Choosing Autumn Walks Over PTSD

I try to live by a strict schedule. Mondays are trash, Tuesdays are laundry. Mornings are errands or playdates, evenings are cardio and blogging. You get the idea. I do it this way mostly because of PTSD — knowing that I have a set task for a given day and time each week helps me to manage the anxiety symptoms created by my other tasks. After all, those each have their own time slots on other days.

I also do it because I have a toddler, and nothing sucks away the feeling like you will ever get anything done ever again like putting a two year old in charge of your day.

Ironically, a strict schedule also helps me to make conscious decisions about breaking away from my schedule, like we did today.

X got up from his chair about a thousand times during breakfast this morning, no matter how many times I told him he needed to sit down and eat. Cognitively, I know he’s a toddler and has no impulse control. I know it’s nothing personal. But I don’t feel that way, not in the moment. Not with PTSD. My needs and desires being disregarded (or appearing to be) is a huge trigger for me, so every time he did it, my breathing got more shallow and my heart rate sped up.

At the height of it, I caught myself giving him a death glare, practically panting with bottled-up frustration. I was losing it. I was ready to yell. And then a voice inside — one that has grown stronger with therapy and a lot of practice — softly said, This is not the mom you want to be.

I exhaled. My tone, although small with weariness, was gentle as I called my little boy over. “Come talk to me for a second, baby. Can I hold your hands? Look at Mama.”

Sure that we were focused on each other, I looked into his eyes — my eyes, big and gray-green — and smiled. “Time to be all done,” I said. He wasn’t remotely bothered by that, so I dumped the rest of his cereal and his disposable bowl in the trash.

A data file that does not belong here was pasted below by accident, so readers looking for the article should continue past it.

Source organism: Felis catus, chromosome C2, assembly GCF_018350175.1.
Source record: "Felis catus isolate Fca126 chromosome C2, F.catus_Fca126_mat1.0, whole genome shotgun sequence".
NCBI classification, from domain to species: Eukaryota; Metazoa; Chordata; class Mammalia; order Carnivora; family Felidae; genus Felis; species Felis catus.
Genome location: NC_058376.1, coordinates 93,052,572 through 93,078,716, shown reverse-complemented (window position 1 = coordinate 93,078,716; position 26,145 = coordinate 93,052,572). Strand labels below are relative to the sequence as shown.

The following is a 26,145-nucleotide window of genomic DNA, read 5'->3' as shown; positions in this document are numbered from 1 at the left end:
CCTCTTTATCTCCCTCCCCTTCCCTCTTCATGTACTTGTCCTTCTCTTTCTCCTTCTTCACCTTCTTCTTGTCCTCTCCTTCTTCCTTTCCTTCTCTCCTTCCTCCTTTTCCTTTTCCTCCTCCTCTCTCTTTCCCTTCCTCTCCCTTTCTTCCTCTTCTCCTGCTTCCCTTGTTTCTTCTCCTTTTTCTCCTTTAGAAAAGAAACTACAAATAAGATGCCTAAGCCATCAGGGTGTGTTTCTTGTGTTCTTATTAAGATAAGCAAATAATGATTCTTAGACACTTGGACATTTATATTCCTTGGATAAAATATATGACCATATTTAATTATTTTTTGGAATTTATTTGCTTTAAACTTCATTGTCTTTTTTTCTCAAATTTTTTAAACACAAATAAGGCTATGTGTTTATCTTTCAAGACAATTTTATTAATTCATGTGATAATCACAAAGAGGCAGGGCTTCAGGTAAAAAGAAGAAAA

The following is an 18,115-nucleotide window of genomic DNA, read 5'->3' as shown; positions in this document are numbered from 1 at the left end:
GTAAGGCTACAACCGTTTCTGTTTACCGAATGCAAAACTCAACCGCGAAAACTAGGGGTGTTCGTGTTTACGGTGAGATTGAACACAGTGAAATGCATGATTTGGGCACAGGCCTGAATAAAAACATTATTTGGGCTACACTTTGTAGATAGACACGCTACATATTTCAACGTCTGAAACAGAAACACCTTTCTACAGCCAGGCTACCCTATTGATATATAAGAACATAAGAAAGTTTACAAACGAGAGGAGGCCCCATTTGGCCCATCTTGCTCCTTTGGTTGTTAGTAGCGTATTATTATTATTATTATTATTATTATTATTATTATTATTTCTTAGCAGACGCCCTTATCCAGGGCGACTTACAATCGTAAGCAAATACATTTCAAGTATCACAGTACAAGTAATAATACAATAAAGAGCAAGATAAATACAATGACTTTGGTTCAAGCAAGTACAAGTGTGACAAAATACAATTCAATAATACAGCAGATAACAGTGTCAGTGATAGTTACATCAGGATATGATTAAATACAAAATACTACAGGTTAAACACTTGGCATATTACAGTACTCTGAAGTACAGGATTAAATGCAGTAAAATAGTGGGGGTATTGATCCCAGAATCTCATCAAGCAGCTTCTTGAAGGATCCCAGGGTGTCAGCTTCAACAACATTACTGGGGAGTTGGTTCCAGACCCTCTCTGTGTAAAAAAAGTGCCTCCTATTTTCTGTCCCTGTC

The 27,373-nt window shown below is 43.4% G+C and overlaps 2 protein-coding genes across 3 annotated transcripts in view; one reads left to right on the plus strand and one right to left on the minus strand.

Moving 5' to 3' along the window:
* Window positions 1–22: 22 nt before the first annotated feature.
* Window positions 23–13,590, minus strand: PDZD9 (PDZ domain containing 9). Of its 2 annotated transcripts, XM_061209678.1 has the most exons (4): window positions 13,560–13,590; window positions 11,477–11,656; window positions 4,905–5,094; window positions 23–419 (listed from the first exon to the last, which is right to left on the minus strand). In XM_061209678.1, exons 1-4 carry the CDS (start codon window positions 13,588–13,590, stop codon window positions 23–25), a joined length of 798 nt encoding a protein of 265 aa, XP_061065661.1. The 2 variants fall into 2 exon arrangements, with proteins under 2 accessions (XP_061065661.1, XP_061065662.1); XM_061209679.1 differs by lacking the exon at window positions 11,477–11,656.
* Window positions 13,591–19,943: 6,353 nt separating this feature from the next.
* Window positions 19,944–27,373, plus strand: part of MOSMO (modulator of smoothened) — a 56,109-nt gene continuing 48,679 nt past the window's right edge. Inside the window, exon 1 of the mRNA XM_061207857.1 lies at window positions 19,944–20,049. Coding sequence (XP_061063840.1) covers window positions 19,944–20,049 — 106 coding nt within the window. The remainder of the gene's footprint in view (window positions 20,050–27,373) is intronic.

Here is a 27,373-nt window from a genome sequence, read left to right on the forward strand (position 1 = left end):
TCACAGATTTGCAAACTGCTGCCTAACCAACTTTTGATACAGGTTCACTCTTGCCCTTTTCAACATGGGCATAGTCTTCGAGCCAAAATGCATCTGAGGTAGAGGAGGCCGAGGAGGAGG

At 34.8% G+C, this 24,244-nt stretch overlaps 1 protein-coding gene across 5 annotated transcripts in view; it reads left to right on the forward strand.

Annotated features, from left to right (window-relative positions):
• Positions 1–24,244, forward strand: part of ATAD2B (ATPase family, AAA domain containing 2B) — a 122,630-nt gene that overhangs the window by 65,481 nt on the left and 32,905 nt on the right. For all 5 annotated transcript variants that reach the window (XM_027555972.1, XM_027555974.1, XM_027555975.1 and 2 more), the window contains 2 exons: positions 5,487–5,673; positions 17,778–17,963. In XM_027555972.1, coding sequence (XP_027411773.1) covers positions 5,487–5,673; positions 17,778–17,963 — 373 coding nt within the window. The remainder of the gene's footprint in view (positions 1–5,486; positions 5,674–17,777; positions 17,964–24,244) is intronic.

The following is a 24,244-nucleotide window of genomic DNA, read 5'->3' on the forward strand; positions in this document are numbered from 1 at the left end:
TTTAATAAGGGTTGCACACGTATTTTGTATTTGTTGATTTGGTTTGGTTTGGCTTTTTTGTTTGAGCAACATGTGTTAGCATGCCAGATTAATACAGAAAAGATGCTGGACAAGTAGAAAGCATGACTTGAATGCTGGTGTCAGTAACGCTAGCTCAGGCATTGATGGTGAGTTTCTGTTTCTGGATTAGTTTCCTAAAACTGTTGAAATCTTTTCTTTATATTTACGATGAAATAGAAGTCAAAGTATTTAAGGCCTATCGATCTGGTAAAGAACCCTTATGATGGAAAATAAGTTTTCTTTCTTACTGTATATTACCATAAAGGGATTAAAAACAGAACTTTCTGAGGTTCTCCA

Just like every other moment like this, I found myself grieving how little it takes to wind me up, and what a process it is to calm down again. I stepped out onto the balcony, taking several long, bracing breaths of the near-freezing air. X followed me out after a minute or two, but by then I didn’t mind so much.

“It’s cold out here, baby,” I told him, eyeing his short sleeves. “We should get your dinosaur jacket.”

“Di-SOWWW!” An unequivocal yes.

I thought about it as we pulled his jacket on. “Actually bud, do you want to put on your hat, too, and we’ll go for a little walk?”

“Lil’ wak! ‘At!”

So we stepped out together into the chilly morning. We inspected pumpkins and climbed on rocks and picked a few of the last remaining flowers. With every step, holding that little hand, I felt the anxiety and anger and exhaustion drift away, like foggy breaths in the cold.

Yes, generally I live by a strict schedule. But it’s times like this — with grocery shopping undone, my sweet boy just the right amount of tired to go down for a nap with no fuss, and a sweet memory made — that I’m grateful to have given up control for a bit, to work with my PTSD rather than against it, to go chasing autumn leaves.

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